By Ashleigh Bailey

Baptist author Ashleigh Bailey

Around election season, the media features numerous reminders of what others expect of an “evangelical”: a Republican who prioritizes “moral” issues such as abortion and gay marriage.  Although some people get bent out of shape about this exclusionary stereotype, I typically just roll my eyes at it.  I know that a large minority of evangelicals are politically moderate or even liberal like myself, and I don’t really expect journalists in politics—or even religion—to properly use the evangelical label anyway.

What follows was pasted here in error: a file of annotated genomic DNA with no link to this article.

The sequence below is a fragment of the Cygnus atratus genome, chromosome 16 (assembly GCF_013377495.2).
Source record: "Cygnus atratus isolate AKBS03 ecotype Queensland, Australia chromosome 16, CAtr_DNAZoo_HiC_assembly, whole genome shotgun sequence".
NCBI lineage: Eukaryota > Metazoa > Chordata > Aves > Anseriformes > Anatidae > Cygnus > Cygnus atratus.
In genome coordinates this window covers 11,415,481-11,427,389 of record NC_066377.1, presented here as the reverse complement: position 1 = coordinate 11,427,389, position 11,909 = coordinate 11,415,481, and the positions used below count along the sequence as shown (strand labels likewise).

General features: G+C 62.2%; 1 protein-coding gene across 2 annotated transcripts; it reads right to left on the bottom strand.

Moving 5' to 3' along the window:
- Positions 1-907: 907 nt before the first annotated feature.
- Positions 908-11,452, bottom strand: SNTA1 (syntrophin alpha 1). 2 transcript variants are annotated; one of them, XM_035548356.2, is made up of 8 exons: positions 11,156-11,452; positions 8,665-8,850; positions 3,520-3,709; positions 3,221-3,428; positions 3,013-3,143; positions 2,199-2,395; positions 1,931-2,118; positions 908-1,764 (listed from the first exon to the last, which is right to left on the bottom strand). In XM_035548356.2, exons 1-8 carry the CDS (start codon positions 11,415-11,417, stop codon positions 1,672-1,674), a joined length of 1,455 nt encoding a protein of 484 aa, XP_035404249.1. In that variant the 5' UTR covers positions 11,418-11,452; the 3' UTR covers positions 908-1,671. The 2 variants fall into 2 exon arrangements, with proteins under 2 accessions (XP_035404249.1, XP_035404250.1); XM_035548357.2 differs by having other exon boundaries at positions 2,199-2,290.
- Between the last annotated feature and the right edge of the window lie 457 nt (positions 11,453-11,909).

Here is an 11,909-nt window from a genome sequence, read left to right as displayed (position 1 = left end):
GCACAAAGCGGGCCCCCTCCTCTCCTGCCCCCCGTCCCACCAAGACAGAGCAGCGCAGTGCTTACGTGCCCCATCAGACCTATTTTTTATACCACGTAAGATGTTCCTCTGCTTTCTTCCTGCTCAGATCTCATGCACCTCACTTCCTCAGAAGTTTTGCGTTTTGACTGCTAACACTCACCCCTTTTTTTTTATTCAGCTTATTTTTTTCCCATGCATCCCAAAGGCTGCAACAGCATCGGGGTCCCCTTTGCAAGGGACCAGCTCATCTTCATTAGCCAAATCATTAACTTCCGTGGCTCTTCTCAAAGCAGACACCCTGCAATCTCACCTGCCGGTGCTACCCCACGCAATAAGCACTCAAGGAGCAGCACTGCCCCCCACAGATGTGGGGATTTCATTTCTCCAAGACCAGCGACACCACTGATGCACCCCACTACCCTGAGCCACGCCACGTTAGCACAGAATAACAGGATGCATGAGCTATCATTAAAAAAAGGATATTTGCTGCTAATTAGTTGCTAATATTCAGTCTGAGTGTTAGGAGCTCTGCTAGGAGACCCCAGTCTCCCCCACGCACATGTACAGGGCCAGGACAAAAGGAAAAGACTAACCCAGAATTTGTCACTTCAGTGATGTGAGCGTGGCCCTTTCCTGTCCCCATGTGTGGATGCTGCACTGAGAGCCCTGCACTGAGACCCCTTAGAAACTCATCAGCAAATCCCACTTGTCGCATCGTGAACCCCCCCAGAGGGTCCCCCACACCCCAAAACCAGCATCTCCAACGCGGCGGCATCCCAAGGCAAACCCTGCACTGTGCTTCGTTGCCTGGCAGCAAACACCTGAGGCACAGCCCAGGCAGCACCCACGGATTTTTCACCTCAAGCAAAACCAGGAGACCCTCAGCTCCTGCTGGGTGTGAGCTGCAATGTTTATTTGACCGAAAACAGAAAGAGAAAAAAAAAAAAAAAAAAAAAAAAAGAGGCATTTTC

That doesn’t mean I haven’t struggled with the label myself.  While my becoming a feminist in high school and my developing a passion for social justice in college both surprised some of my evangelical peers, it has more often been cultural differences that have caused me to wonder if I still belong:  I hate kitschy bookstores, 90s praise music, and megachurches.  A high school boyfriend claimed he was dumping me because I didn’t raise my hands enough in worship, and in college well-meaning mentors wished I would read more “me and Jesus books,” i.e. devotional literature.  As I grew in my appreciation for multi-ethnicity, American evangelicalism began to feel awfully racially divided and overwhelmingly white.  As I learned about world religions and diverse Christian theologies, evangelicalism began to feel sheltered and belligerent.  As I studied in seminary, evangelicalism began to feel naively disengaged from mainstream biblical scholarship and arrogantly dismissive towards church history and tradition. Read More…